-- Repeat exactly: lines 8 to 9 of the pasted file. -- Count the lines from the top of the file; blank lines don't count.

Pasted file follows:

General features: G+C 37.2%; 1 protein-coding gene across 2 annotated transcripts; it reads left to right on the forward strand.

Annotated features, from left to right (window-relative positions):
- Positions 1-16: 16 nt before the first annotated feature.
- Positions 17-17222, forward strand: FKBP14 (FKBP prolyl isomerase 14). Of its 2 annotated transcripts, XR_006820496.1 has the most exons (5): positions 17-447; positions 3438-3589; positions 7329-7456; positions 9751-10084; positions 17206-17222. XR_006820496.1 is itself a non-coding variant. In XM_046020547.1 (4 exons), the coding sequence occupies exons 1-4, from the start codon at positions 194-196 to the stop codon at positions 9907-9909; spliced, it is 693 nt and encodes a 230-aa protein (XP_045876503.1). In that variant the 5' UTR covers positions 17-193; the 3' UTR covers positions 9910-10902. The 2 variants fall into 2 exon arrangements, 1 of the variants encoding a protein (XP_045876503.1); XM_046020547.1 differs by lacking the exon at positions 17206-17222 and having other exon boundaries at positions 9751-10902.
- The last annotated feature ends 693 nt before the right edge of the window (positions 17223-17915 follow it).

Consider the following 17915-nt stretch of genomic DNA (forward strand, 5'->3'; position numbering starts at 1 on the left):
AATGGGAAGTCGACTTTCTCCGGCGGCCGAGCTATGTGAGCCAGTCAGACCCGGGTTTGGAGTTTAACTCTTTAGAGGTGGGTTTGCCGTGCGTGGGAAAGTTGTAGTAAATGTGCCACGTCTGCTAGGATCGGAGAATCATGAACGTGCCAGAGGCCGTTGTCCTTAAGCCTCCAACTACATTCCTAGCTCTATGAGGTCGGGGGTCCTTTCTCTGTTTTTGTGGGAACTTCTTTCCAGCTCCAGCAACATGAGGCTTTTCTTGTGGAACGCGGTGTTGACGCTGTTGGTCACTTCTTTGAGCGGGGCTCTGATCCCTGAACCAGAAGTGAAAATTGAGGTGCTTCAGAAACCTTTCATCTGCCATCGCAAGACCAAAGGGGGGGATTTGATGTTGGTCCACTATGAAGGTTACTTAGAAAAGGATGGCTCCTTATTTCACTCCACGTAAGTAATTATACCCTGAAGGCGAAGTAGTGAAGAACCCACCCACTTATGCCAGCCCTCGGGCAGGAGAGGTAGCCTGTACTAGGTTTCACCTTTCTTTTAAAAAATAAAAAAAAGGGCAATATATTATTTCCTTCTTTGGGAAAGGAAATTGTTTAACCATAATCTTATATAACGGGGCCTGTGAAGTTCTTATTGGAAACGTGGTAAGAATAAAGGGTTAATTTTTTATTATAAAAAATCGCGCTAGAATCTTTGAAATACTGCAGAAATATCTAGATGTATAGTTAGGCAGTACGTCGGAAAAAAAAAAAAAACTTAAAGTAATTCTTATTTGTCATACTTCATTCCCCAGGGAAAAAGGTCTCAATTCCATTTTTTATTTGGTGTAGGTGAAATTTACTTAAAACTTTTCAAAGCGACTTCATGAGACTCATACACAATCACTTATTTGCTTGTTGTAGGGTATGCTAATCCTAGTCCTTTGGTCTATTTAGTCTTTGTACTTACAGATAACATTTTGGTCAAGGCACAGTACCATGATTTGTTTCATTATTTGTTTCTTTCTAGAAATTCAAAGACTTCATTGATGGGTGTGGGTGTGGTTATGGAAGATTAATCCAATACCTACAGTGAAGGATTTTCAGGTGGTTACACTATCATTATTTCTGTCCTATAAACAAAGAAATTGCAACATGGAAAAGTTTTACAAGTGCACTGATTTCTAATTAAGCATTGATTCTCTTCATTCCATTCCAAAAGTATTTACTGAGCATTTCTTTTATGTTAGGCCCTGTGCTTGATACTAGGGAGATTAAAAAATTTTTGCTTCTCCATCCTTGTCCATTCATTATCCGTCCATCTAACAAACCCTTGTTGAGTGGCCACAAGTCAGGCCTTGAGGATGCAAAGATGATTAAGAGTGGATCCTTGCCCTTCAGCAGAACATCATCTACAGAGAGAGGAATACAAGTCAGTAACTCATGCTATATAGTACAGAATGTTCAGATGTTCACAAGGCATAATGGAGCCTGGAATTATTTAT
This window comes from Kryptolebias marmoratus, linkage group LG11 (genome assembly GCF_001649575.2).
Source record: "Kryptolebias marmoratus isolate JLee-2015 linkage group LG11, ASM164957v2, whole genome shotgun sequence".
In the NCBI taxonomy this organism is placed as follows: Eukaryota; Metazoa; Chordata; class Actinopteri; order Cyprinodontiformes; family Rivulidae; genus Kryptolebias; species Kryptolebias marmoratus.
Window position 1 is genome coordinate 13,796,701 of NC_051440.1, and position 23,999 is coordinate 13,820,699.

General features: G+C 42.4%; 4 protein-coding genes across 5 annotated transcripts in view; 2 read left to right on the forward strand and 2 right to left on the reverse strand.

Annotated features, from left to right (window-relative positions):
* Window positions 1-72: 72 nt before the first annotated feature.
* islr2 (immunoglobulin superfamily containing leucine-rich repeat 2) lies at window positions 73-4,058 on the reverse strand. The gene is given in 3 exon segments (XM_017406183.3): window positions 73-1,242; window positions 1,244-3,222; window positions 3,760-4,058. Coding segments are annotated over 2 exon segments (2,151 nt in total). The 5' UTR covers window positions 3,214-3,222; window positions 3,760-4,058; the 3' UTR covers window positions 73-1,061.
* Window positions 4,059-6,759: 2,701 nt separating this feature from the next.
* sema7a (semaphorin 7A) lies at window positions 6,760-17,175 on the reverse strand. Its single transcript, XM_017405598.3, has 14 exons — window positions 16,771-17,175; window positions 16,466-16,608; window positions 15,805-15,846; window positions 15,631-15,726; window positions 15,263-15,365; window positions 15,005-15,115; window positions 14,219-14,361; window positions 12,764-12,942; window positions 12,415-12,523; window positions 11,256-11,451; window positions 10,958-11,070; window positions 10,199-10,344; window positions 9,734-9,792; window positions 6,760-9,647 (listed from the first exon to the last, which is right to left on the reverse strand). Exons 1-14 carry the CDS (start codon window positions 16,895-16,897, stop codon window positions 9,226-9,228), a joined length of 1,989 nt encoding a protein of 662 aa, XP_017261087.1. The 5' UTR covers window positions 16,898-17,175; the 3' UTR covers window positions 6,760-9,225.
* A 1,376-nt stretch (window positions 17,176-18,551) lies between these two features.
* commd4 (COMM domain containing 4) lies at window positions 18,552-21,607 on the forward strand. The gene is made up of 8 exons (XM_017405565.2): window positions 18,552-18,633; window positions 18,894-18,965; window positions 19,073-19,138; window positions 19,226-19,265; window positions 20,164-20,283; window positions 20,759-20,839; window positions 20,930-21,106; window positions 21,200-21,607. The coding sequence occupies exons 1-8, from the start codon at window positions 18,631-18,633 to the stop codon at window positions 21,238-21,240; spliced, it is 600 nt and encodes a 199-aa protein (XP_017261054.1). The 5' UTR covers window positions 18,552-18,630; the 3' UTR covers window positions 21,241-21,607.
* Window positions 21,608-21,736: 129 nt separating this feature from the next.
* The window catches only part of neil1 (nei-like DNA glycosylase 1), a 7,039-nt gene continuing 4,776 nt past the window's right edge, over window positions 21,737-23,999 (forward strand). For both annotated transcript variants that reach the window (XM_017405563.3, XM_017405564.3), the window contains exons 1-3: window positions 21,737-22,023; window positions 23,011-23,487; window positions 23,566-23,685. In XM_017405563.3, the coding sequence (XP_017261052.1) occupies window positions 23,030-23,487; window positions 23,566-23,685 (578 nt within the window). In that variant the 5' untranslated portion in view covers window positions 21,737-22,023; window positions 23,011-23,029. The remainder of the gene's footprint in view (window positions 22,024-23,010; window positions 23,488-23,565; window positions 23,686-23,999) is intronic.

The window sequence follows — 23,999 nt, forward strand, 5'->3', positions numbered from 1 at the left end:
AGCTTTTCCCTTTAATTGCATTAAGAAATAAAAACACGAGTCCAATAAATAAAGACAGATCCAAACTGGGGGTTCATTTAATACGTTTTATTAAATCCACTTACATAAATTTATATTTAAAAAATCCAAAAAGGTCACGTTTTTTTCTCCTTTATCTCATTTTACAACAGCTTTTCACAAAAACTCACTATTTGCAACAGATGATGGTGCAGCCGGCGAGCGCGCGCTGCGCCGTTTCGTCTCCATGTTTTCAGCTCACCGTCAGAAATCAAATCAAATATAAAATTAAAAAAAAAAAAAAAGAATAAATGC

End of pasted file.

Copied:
This window comes from Kryptolebias marmoratus, linkage group LG11 (genome assembly GCF_001649575.2).
Source record: "Kryptolebias marmoratus isolate JLee-2015 linkage group LG11, ASM164957v2, whole genome shotgun sequence".